New Yorkers may be familiar with the concept of guaranteed income through the presidential and mayoral candidacies of Andrew Yang, who last year lofted a billion-dollar proposal to give $2,000 annually to the poorest half-million city residents, without making clear how he’d pay for it.

The nonprofit that runs the Bridge Project, the Monarch Foundation, said it hoped to partner with New York’s new mayor, Eric Adams, but has not approached him yet. (During the campaign, Mr. Adams derided Mr. Yang’s idea as “monopoly money.”)

The central idea of the guaranteed-income movement is that the most effective treatment for poverty is to simply give people money and let them decide what to do with it, rather than impose the rules, limitations and bureaucratic hoops that come with most safety-net programs.

“You’re talking about giving somebody money and letting them apply it to the highest-need area of life: keeping the heat on, contacting family in Venezuela, taking an Uber to the hospital, getting an unlimited MetroCard,” Megha Agarwal, the foundation’s executive director, said.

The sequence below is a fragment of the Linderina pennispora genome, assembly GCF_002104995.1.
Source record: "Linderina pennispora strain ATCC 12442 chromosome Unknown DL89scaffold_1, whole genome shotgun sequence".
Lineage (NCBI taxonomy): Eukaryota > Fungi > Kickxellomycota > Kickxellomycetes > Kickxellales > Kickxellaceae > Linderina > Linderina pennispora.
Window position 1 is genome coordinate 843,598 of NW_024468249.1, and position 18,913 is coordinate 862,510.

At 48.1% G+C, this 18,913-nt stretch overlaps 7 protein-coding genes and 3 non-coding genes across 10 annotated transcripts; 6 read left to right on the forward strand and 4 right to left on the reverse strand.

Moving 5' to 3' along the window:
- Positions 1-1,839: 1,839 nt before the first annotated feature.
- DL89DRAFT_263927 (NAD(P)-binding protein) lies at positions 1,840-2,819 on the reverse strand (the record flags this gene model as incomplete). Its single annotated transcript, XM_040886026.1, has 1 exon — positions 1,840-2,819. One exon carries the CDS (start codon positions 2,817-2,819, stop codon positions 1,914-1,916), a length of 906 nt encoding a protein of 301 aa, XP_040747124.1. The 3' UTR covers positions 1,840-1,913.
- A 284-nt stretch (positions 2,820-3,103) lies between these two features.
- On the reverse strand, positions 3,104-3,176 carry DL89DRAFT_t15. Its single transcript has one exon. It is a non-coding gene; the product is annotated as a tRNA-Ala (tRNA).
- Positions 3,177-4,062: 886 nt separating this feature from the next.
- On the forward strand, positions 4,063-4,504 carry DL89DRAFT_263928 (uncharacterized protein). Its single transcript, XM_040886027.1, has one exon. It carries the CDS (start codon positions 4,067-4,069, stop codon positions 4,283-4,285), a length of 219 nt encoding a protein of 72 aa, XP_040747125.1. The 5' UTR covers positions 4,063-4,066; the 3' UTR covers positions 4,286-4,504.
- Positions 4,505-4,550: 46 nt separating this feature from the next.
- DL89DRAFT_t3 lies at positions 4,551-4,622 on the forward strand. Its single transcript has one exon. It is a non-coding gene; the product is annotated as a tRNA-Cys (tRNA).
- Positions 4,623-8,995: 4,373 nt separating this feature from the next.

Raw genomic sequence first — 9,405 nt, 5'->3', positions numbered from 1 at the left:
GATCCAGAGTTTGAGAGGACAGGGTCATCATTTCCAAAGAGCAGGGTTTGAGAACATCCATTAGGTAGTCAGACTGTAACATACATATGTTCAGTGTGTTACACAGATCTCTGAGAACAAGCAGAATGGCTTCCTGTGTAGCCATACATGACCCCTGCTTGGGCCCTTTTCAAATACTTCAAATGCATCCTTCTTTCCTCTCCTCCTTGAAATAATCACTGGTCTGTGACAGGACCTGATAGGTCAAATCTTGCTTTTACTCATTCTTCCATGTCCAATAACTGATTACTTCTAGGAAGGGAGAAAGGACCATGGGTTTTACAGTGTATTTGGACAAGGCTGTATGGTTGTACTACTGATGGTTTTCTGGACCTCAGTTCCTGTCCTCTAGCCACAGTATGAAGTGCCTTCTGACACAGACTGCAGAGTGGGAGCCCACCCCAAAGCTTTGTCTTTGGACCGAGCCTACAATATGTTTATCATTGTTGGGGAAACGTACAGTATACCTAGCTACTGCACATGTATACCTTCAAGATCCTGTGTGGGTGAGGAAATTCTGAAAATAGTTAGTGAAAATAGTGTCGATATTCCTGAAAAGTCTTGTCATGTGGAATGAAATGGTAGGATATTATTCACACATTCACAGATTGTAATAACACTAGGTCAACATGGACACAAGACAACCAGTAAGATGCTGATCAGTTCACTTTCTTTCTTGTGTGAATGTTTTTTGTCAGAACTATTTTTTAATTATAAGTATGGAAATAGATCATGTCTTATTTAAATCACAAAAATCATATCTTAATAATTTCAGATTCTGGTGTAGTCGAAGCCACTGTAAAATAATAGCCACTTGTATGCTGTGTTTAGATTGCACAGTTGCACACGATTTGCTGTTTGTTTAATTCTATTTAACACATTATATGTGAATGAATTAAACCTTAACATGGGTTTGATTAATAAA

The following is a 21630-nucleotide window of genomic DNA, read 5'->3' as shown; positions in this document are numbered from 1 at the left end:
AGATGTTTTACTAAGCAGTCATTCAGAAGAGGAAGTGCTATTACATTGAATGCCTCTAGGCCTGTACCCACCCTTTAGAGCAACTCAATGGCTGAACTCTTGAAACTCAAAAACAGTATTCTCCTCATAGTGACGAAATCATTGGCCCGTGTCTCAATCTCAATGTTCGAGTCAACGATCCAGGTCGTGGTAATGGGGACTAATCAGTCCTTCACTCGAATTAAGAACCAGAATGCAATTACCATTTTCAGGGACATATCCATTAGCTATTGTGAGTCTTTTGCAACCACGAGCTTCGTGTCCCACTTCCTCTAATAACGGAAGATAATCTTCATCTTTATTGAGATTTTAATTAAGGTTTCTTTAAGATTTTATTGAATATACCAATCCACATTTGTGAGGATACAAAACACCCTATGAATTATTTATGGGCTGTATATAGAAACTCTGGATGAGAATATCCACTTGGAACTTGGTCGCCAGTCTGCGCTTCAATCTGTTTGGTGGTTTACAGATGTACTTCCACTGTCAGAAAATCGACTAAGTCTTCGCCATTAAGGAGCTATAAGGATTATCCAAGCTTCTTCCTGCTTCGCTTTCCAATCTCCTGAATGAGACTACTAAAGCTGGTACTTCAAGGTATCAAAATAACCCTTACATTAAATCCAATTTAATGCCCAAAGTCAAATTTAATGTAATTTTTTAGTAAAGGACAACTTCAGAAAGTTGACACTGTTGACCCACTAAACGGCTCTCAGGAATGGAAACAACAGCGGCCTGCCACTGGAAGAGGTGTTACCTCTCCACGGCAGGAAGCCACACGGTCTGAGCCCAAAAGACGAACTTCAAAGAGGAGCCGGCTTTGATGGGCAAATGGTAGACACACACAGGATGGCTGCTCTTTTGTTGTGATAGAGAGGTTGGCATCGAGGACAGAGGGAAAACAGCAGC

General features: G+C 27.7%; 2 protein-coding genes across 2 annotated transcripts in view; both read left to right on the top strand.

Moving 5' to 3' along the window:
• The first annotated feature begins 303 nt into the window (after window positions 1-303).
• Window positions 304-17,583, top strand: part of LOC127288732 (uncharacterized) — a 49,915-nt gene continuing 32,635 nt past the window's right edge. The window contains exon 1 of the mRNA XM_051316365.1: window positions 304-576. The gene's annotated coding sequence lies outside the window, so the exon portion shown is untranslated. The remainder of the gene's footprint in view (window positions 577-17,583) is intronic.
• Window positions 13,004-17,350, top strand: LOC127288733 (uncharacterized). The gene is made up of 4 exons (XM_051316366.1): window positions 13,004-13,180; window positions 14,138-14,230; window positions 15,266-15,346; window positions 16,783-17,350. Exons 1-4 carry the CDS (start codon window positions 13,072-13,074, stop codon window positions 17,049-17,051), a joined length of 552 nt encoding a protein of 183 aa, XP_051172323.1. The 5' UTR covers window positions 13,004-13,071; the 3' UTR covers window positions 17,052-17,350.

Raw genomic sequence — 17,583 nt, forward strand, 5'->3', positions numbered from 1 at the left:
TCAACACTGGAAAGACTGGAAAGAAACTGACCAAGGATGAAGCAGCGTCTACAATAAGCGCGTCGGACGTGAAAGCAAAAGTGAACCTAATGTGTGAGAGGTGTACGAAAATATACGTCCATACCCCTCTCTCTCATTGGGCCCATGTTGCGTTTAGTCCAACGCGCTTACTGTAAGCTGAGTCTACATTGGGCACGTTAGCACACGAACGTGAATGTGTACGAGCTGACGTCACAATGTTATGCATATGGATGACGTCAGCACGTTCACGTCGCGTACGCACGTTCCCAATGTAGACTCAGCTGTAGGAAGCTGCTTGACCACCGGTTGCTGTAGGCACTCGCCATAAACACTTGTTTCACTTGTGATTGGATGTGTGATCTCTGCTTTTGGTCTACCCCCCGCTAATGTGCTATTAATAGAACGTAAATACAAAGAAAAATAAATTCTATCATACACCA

The Bridge Project’s mission also dovetails with growing evidence that money invested in a child’s first few years yields long-term benefits in academic success, adult earnings and health.

The Bridge Project families, whose household incomes average $14,500 — below the federal poverty line — are roughly half Black and half Hispanic; about 20 percent of the mothers are undocumented. More than 70 percent had less than $100 in savings.

For the first 100 families in the project, half get $500 per month and half get $1,000 per month, for three years. The families in the second phase are receiving $1,000 monthly for 18 months, then $500 monthly for 18 months. A control group of families receives no money.

The families will be surveyed to track their economic and housing stability, their physical and mental health, and their children’s developmental progress.